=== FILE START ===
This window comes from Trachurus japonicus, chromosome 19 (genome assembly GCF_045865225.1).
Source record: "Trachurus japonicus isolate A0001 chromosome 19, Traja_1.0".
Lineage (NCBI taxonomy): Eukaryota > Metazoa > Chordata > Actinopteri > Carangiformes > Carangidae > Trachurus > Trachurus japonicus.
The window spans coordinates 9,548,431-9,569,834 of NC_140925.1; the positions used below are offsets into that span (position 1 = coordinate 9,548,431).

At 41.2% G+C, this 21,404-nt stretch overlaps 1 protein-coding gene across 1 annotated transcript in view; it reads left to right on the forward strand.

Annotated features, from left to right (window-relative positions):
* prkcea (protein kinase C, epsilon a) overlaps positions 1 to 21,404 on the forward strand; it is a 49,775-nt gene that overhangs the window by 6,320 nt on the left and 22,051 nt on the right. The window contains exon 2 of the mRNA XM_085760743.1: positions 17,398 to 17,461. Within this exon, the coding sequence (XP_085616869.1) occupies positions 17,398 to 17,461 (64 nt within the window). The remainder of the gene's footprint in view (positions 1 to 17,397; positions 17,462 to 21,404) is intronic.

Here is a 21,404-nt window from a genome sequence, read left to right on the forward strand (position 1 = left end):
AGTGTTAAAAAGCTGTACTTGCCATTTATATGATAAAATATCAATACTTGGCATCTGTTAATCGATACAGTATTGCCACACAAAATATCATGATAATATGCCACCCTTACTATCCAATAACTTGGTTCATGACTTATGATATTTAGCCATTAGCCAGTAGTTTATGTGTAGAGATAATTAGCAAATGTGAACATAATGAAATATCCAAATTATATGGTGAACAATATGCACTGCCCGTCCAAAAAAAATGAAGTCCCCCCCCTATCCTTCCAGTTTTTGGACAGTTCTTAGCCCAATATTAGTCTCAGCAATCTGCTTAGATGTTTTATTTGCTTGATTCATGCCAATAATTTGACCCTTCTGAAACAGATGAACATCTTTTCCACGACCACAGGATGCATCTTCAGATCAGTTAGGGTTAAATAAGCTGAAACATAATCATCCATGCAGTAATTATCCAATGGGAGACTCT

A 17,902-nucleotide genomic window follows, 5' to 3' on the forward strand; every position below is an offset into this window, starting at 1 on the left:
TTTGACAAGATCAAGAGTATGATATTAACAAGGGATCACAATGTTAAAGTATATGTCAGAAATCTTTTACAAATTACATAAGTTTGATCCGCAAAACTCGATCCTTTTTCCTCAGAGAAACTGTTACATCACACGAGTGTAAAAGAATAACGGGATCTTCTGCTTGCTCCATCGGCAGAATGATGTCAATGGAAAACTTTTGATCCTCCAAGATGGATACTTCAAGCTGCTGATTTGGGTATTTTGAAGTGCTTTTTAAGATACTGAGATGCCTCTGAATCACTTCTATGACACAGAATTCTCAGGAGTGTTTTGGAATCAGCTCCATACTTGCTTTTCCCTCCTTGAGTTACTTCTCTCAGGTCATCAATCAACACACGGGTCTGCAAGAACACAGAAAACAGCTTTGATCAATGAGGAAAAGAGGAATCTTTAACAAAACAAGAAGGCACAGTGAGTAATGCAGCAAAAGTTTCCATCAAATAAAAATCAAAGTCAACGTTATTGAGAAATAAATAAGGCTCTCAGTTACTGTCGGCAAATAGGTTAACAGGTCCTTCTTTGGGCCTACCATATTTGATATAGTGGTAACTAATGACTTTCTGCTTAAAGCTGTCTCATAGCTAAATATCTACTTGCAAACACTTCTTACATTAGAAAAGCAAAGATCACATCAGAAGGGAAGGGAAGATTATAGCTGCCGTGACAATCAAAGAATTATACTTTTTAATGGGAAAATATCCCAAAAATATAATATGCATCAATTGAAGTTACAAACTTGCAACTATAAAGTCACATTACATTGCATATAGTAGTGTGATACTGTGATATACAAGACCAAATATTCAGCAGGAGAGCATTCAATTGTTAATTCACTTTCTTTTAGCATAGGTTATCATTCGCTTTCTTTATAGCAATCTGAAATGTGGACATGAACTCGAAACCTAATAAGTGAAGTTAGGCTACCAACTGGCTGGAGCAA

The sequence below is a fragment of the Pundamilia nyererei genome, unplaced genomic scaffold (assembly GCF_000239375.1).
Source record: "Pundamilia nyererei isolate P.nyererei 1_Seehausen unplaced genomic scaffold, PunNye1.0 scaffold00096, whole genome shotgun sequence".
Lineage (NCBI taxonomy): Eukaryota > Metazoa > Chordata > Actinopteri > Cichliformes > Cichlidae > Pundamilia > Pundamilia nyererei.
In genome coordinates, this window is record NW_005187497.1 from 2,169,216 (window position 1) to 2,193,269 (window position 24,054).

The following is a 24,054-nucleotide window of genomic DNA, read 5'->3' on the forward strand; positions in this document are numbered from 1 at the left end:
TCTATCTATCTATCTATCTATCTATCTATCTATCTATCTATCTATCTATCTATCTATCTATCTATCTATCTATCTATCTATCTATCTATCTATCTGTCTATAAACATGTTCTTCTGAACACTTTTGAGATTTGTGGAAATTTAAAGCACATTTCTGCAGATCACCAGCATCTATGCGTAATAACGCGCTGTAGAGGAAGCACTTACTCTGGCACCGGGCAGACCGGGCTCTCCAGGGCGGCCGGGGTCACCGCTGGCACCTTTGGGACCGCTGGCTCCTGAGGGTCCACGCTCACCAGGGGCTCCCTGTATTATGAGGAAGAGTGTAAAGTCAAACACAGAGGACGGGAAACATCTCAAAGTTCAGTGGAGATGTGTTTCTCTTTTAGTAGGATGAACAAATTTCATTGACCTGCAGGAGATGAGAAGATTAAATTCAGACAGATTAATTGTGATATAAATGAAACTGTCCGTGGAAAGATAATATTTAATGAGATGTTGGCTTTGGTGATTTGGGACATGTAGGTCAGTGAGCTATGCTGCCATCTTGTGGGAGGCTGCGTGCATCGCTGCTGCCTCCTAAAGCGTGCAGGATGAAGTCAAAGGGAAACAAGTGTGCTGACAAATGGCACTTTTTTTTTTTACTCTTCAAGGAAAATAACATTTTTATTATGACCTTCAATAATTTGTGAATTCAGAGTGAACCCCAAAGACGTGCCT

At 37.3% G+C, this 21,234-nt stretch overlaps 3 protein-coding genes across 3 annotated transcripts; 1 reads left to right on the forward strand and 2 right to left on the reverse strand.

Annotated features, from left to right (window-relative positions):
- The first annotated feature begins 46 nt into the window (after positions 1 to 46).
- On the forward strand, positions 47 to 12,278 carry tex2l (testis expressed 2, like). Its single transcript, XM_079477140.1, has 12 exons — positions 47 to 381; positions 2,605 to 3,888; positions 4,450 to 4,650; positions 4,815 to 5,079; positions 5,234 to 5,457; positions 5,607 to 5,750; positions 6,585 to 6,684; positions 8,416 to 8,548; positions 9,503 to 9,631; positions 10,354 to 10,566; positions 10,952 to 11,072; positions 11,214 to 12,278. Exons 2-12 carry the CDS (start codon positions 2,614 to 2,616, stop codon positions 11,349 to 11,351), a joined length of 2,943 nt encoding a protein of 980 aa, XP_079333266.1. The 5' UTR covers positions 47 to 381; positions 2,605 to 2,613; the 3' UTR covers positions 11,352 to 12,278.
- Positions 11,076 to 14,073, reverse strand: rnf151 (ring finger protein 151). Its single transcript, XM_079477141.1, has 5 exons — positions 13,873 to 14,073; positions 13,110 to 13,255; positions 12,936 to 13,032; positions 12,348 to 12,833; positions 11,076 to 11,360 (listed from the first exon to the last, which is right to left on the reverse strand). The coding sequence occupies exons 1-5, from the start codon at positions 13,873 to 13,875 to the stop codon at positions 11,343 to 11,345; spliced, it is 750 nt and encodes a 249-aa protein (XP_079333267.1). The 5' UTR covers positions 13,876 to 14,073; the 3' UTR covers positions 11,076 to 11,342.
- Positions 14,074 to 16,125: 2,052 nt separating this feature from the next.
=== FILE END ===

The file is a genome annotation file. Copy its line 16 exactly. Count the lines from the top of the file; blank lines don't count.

The following is a 24,054-nucleotide window of genomic DNA, read 5'->3' on the forward strand; positions in this document are numbered from 1 at the left end: